Mnena: The Lady Goes House Hunting
“You aren’t married are you?”
I looked up from my phone screen and shook my head. No. Up until then the conversation had been in Yoruba, a language I did not speak or understand.
For the last five minutes Femi, my housing agent, had been pleading, cajoling on my behalf. He had wanted me to view a place he’d heard was perfect for me. ‘Fenced with running water. You will like it’.
I had jumped the first hurdle when the Landlord’s agent had asked ‘Igbo?’ My agent had rushed to correct him ‘No, Benue’. I tumbled at the second hurdle. Single and Female.
“Where do you work?” the landlord’s agent barked. I answered with no further supplications; I knew they would be of no use. Even if I had come floating down from on high, pure and unsullied, I was still an unclaimed female to him. As Femi and I walked back the way we came, he apologised over and over.
“You know that they wonder if a woman will be able to pay for the next year”
“And a man will surely be able to?”
My friend, a man, continued in this illogical vein.
“Young girls (I am 31) may bring home young guys who may turn out to be criminals”, Fred said.
“So the young guys that rent don’t have young guy friends”
“A guy’s friends are more often than not in the same line of lifestyle as him”
And all I could reply was, “I see.”
And I really did see. I get tired of being a woman sometimes.
The expectations that are on me, that fall on me because I have breasts and a vagina. It has nothing to do with my ability in anything. Everything is meant to be innate. Everything is meant to be present from the day I was born. I am expected to walk a certain way, talk a certain way, be able to cook, be able to love kids, be able to have kids, be nurturing, be quiet, and be demure. The apogee of my life will be taking care of a man and house because that is what women do. Anything else is superfluous.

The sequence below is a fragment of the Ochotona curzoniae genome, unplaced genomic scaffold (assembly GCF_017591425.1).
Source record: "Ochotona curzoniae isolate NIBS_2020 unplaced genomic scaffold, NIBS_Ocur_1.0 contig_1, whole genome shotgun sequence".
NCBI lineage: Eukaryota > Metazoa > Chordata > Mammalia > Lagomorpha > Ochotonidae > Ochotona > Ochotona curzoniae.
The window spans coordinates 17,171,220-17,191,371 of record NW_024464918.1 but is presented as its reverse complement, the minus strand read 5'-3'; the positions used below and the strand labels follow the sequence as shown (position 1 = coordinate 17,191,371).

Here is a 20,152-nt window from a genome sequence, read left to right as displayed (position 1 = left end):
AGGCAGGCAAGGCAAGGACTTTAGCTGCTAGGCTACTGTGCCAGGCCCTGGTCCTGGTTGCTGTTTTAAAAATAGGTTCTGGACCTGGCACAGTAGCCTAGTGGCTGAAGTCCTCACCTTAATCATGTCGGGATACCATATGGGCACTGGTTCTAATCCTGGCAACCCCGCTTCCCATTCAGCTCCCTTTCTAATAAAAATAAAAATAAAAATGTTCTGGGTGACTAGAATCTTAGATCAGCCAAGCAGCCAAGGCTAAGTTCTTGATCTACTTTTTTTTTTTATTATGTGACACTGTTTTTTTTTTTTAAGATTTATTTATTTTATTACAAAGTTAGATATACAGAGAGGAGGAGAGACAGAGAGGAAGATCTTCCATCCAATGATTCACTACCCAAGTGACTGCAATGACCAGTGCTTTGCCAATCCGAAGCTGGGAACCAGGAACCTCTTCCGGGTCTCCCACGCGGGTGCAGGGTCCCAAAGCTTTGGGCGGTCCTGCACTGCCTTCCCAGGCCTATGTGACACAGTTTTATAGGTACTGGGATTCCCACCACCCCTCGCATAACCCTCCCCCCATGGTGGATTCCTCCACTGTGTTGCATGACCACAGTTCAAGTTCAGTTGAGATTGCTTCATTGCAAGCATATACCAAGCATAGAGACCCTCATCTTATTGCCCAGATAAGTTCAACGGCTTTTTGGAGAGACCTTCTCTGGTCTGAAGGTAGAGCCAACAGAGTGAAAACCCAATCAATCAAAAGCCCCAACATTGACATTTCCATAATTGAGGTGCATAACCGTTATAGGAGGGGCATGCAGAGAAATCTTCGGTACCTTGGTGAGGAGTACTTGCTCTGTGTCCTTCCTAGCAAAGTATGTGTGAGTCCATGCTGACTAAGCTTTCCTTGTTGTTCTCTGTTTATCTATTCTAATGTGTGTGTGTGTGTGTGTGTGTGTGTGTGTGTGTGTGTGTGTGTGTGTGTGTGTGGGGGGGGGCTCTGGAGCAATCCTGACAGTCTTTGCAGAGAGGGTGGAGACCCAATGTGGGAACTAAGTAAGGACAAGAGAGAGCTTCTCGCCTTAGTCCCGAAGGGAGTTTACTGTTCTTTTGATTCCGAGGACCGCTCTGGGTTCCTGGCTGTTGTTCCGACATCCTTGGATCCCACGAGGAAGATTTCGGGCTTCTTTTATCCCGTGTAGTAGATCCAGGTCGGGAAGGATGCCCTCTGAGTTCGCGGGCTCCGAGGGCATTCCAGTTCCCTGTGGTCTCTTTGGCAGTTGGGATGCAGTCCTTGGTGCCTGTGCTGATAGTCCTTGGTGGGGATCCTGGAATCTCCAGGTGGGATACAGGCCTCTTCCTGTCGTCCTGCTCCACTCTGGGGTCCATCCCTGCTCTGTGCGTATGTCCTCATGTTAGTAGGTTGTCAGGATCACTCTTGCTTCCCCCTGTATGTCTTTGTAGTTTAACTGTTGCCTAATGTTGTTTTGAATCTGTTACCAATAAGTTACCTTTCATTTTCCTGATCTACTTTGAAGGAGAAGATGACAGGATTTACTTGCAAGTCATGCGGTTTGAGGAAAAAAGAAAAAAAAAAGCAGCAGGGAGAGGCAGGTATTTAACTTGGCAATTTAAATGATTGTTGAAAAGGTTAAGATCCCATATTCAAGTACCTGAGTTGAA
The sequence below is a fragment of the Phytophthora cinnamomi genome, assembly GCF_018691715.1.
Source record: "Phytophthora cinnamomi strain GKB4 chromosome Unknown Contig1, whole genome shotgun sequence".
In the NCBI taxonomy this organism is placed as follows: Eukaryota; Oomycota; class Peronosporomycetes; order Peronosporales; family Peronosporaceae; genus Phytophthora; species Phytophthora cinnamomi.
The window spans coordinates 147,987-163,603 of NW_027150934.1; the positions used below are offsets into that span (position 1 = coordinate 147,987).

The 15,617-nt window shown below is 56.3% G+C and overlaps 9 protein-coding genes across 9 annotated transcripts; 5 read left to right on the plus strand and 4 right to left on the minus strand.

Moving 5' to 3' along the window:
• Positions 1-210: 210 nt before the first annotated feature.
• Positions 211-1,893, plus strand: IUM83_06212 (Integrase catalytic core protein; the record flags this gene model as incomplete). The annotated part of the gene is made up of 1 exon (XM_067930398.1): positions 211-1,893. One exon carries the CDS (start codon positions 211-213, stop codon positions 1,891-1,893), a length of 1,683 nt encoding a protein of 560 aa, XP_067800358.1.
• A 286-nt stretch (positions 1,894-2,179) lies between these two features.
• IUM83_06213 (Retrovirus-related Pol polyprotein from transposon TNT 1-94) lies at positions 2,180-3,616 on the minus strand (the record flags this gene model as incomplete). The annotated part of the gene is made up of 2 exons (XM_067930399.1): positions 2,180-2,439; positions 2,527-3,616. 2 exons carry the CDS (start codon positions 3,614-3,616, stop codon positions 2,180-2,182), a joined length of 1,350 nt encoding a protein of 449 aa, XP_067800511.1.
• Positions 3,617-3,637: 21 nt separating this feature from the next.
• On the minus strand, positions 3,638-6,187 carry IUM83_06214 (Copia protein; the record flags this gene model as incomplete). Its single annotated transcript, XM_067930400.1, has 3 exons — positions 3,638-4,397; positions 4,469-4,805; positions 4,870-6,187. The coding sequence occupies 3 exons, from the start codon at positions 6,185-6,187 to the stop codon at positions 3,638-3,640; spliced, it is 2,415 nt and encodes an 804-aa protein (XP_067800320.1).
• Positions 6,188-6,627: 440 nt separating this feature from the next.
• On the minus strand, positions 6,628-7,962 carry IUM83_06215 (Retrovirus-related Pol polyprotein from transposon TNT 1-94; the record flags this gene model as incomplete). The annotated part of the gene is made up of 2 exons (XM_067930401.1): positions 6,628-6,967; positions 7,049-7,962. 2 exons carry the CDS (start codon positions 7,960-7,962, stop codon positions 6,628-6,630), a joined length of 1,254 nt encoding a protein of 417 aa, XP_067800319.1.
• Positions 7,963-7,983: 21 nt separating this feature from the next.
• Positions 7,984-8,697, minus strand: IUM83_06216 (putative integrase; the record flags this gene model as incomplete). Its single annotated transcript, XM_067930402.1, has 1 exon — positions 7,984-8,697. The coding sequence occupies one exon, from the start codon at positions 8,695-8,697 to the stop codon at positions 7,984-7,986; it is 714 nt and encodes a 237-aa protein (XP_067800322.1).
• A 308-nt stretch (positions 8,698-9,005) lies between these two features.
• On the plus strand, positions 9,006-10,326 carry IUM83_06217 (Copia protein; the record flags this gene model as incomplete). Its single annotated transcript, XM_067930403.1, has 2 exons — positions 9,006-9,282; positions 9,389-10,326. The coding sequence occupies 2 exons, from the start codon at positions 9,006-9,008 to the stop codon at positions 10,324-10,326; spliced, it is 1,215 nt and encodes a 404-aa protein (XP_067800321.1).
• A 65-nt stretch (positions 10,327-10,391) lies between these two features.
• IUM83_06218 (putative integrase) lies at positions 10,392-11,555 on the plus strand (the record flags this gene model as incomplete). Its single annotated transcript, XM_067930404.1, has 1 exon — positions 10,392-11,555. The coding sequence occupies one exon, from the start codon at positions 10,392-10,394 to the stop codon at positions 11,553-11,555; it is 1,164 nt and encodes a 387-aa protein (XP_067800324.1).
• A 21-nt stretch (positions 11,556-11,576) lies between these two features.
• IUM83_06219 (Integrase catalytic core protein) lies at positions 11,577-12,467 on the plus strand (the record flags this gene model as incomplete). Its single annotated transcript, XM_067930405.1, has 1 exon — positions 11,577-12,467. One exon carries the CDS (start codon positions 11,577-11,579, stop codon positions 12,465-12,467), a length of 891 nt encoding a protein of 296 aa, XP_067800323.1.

So why would I be looking for a house of my own, if not to cause mischief.
“You know one of the main reasons my sister’s husband married her was because she was still living with her parents when he met her” my work colleague said concluding the story she had launched into when I told her I was looking for a place to stay, alone.
‘I doubt he would have if it was just her’ I nodded in agreement as we walked to our bus stop. It was always easier to agree. I found that when I opened my mouth to be contrary, it always came out with a sneer.
‘I wouldn’t advise you to live alone’ even my Oga at work was chipping in. I am 31 years old I wanted to retort but yet again I nodded. A 31 year old man, a man of any age, would not be questioned about why he wanted to live on his own. He would be expected to. At what age would I be thought old enough, free enough to stay on my own, to be an adult?
‘What do your parents think?’
My mother had raised my brother and I to be independent; she was surprised it had taken me this long to move out of my friend’s one bedroom.
‘She is in full support’ and Oga quietened down and continued dictating.
‘What church do you go to?’ He asked mid-dictation. I crossed out the question on my notepad when I realised it was directed at me and not the Bank director we were writing to. My usual reply would be ‘Redeemed’, that generic answer which could be given with a made up parish and no one would question it. They were that many parishes and why couldn’t Sinai on the Mount be one? But I was surprised with my truth.
‘I don’t go to church sir. I got tired of watching people rolling around at the front in the name of giving testimony.’ He nodded understanding.
‘You should come to my church. The service is just over an hour. How else are you going to meet a man to marry? Definitely not in a club. Church is where you find them’
Three Sundays and more fruitless house viewings later, I put on my Sunday best and took the BRT bus down to CMS. One Keke ride later and I was kneeling down and murmuring prayers. Would it be too obvious if I asked for a husband? Or hypocritical if I avoided mentioning it to God? Faces were fully bowed in prayer except mine. Head half raised, I discreetly scanned the congregation and late comers from time to time. Searching. For someone who would put a ring on me and make me an adult. An adult, no longer infantilised. An adult worthy of living in a house with a fence and running water.